Unlike with dialup where you can sign up with the new ISP first and check that you can dial in to them successfully first before cancelling your old provider, broadband provides the one always on connection so that you need to have the old ISP disconnected first before you can connect to the new ISP.
I don't know if this applies everywhere in the world but here in Australia most ISPs make it extremely easy to be able to switch from one ISP to another when you are using ADSL (1 or 2). With those that offer it you don't need to cancel your old plan before signing up for the new one, your new provider will cancel your old plan for you immediately after they switch your connection over so as to minimize your downtime during the transfer.
If you are using ADSL1 then this service is called Rapid Transfer and for ADSL2 it is called Fast Churn and you can use it only if both the old and new ISPs offer the service (which most do).
The way that it works is that you use the Rapid Transfer or Fast Churn option to sign up for the plan you require with the new ISP without cancelling your old ISP first. They will prepare to swap you over and will send you emails (and perhaps even letters) containing the information you will need to do the reconfiguration on your end to connect to the internet through them. When they actually make the change to your internet connection at their end your internet will stop working. You then simply update the configuration of your internet connection to set the new username and password required to connect to the new ISP (along with the IP addresses of the DNS if you are using ones supplied by an ISP rather than public ones). You should then be able to access the internet as before.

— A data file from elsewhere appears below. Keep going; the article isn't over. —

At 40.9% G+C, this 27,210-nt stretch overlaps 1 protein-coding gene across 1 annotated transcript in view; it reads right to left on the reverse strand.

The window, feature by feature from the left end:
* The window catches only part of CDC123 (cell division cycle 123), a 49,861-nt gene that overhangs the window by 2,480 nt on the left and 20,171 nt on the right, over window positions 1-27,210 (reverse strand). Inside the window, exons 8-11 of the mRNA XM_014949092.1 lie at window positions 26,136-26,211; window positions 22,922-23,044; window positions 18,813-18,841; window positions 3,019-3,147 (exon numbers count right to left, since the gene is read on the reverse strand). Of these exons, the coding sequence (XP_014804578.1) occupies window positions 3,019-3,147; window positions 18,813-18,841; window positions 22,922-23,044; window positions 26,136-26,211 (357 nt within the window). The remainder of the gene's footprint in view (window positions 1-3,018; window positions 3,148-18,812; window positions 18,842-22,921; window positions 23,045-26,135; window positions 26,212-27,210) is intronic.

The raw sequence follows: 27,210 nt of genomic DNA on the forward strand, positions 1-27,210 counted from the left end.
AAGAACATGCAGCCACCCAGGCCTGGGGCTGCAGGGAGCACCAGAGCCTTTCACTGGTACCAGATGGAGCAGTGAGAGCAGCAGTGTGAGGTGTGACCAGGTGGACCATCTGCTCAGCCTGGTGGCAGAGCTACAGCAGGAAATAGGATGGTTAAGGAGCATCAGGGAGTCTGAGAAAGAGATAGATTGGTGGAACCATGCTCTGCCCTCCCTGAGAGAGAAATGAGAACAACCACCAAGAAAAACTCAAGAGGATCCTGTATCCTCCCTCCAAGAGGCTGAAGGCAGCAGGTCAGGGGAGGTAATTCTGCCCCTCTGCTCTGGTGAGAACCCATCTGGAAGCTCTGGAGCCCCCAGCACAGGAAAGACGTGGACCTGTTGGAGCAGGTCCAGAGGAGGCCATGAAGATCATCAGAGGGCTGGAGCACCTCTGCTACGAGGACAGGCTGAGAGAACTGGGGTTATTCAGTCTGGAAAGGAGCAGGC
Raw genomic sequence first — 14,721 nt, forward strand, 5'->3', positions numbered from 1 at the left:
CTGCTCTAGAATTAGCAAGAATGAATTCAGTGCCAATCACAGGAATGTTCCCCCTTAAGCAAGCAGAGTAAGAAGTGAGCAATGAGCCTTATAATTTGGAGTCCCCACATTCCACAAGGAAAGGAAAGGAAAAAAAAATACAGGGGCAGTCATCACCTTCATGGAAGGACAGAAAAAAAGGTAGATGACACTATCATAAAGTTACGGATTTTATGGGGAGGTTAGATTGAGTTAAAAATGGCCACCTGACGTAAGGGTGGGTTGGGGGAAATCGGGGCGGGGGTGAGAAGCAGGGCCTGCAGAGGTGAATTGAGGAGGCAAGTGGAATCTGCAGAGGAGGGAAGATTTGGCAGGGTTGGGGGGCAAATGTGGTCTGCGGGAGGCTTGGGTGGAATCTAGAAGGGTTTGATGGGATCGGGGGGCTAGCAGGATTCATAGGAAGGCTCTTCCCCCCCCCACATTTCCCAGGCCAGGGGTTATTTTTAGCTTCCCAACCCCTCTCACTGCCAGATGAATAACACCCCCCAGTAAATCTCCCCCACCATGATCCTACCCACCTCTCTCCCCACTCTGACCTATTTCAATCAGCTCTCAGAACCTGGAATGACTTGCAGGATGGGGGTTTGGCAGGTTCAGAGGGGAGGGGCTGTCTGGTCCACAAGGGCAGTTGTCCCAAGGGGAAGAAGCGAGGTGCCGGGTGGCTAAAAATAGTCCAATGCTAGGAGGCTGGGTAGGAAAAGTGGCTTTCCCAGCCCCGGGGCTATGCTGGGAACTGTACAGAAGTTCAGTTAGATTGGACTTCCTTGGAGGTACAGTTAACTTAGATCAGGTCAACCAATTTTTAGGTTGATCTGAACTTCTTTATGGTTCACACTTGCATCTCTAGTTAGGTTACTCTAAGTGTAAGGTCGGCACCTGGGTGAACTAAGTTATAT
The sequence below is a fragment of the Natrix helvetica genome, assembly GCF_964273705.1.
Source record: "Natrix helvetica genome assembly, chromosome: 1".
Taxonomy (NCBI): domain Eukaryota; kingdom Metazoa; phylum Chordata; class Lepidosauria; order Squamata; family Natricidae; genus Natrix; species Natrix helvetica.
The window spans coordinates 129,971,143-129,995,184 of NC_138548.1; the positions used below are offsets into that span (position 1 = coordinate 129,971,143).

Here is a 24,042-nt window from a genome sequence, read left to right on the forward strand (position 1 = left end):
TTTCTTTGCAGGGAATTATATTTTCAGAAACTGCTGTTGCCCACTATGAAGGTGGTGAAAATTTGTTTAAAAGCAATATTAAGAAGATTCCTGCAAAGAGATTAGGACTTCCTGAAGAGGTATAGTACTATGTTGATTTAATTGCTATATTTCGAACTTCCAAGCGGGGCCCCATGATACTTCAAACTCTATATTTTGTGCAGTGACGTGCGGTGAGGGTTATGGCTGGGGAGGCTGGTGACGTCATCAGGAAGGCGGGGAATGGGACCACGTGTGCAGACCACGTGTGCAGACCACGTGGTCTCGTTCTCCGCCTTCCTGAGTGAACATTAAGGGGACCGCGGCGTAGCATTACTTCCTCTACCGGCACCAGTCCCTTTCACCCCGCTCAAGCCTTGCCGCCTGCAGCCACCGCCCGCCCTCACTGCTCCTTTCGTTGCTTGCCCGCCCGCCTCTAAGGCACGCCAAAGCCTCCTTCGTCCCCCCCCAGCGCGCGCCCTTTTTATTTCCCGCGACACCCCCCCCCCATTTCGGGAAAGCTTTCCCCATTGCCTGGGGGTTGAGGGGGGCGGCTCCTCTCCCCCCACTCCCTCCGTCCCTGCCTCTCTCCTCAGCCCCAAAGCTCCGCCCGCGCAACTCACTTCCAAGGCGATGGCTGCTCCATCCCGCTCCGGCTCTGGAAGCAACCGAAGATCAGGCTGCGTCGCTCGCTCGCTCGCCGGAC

Your new ISP will notify your old ISP as soon as they have completed their part of the transfer that you are no longer using the service that you had from the old ISP.
Exactly what the old ISP will do at that point depends on what plan you were on with them and whether or not there was any time remaining on a fixed contract. If you had completed any fixed term contract with them then there shouldn't be any cancellation fee with the old ISP and they should refund any unused portion of the time you had paid them for. If you had not completed the contract period with them then there may be charges for early termination of your contract. You are probably best not transferring to a different ISP until such time as your contract with your existing ISP is over.
Exactly what the new ISP will charge for providing this service will depend on what contract and plan you are transferring to.
The last time tat I transferred between ISPs like this my old ISP refunded the payment for the outstanding period within a couple of days of the transfer and the new ISP did not charge any fees for doing the transfer because I agreed to a six month contract with them.
One other thing to note with this is that these rapid transfer processes only work for transferring from an ADSL1 plan at one ISP to an ADSL1 plan at a different ISP or from an ADSL2 plan to another ADSL2 plan. You can't use this method to transfer from ADSL1 to ADSL2 or any other sort of internet connection. You can change the connection speed and bandwidth allowance between your old and new plans during the move.
This article written by Stephen Chapman, Felgall Pty Ltd.